To be honest, I thought my challenge was going to be over before it even started, but on the advice of a few friends I did some additional searching for some better Mac alternatives. I was able to find two other options, LibreOffice and NeoOffice. I eventually settled on NeoOffice for the simple fact that it appeared to be the most Mac specific port of OpenOffice. The newest version even incorporates many of the new the features of Mac OS X Lion, including full-screen, versions, and resume. To my knowledge, the latest version of Microsoft Office does not even support those things.
The latest version of NeoOffice requires a donation for the download. I figured that as long as my testing went well I would be more than happy to spend $10 for the download, but for the time being I decided to stick with the free version, 3.2.1.
So far, after about a week of testing, I am blown away by the quality of NeoOffice. I was able to work on the finance spreadsheet with ease and send it back to the Microsoft Excel user who was none the wiser. I was even able to share a word document that needed comments with “track changes”. While I was unable to find the track changes menu or option, it automatically began tracking changes without any intervention on my part, which I considered to be fantastic!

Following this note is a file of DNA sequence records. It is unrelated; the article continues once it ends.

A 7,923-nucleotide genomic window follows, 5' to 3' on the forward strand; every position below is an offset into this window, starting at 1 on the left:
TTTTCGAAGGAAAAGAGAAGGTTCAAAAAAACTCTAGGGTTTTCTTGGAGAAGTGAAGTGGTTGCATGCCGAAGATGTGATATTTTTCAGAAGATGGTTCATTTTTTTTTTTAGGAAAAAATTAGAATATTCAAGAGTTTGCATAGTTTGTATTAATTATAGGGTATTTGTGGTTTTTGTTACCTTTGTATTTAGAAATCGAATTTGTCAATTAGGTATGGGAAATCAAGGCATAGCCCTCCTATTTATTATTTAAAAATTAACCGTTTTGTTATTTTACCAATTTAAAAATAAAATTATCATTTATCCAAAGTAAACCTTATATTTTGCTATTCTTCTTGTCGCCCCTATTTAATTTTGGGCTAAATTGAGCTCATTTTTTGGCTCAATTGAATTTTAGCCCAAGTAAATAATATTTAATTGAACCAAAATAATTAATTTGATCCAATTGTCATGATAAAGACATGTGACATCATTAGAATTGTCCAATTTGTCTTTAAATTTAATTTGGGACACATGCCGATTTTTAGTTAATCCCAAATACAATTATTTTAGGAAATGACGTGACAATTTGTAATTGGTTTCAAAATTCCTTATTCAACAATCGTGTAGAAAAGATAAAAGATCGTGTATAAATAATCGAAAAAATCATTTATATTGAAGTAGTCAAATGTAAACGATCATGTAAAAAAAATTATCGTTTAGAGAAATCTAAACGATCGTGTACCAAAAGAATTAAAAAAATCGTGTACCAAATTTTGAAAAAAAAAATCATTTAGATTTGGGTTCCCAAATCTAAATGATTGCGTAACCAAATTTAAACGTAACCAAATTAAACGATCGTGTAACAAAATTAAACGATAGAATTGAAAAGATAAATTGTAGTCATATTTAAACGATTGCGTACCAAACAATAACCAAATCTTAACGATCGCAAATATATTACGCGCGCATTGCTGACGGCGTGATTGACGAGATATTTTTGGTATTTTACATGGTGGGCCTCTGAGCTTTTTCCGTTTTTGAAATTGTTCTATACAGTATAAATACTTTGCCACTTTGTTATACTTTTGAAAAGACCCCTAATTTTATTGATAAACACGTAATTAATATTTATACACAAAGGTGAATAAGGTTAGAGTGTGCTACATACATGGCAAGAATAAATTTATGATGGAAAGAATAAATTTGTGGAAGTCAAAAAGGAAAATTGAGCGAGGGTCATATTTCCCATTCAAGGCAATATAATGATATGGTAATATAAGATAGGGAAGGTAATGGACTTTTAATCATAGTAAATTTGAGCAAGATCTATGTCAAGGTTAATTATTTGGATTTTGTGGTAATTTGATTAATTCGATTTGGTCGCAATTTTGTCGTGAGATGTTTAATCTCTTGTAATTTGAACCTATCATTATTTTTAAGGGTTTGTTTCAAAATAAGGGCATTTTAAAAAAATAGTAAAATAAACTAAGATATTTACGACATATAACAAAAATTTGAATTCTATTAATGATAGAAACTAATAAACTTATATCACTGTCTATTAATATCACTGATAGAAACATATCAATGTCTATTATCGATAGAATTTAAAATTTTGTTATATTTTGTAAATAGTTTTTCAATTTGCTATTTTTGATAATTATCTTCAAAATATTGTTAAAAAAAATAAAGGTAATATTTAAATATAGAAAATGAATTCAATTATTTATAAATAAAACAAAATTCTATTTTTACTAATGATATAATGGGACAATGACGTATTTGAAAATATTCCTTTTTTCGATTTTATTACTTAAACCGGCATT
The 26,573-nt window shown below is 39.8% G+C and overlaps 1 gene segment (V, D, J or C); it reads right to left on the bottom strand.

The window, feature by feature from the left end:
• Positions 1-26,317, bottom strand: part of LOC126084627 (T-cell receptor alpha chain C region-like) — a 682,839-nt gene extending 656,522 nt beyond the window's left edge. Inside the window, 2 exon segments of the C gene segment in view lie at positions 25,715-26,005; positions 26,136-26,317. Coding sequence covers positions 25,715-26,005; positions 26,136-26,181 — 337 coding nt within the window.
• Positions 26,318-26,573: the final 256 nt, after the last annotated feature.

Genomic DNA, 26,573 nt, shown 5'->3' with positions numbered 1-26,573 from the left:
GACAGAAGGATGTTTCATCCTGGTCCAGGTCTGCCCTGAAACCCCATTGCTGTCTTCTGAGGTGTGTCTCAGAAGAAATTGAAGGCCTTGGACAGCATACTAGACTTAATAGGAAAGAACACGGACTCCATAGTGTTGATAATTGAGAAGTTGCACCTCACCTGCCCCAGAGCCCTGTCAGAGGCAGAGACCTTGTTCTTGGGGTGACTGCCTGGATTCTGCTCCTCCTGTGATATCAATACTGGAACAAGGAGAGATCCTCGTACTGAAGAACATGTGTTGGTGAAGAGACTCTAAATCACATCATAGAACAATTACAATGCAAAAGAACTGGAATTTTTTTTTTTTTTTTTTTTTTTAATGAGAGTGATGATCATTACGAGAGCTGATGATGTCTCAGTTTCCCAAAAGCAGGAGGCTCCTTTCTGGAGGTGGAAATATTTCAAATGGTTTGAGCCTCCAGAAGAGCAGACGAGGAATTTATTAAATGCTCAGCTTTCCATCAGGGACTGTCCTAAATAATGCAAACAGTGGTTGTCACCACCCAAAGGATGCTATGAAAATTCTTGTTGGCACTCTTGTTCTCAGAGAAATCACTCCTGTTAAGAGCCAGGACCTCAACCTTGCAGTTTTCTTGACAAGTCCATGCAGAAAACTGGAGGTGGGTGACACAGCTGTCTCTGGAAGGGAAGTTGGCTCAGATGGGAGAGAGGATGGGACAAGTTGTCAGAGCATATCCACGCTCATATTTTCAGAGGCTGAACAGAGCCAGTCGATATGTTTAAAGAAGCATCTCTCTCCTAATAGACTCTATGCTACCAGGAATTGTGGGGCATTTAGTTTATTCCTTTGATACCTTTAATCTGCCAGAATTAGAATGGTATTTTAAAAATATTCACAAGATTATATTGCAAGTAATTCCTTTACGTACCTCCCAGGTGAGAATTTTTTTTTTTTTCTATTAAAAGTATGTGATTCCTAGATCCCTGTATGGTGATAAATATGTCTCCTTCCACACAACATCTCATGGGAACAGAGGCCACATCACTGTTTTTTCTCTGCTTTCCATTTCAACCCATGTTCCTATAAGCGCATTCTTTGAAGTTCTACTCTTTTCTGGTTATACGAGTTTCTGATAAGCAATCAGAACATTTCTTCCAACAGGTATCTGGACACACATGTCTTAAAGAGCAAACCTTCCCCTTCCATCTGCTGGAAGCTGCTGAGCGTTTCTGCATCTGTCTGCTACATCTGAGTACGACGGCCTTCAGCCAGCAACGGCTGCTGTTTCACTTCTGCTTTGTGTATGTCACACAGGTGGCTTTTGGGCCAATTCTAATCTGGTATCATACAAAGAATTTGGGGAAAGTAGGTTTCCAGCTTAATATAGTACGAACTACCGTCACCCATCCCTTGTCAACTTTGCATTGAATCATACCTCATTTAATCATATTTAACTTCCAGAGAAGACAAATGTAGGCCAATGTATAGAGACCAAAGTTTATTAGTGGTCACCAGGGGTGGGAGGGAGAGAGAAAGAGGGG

So far, my only gripe with any version of OpenOffice is that they don’t seem to support .xlsx, docx, or .pptx saving. In other words, it’s no problem to open those file types, but they can only be saved back into the older Microsoft Office formats. While not a major issue for me, it could be a problem in certain environments.
I would love to hear from other people who have tried the same thing or are currently struggling with the same problem. If you have any tips or tricks, please share them in the comments. I will report back in the coming weeks with my additional findings. I’m also hoping to do some testing on the Windows side, but I’m not as concerned with the stability of OpenOffice on Windows as I am with the Mac.
I’ve tried to do this as well. I hate that I need anything ms related on my mac. With 8gb of ram I still have issues on my mbp with office every now and then, including but not limited to lag. It does work for the most part though.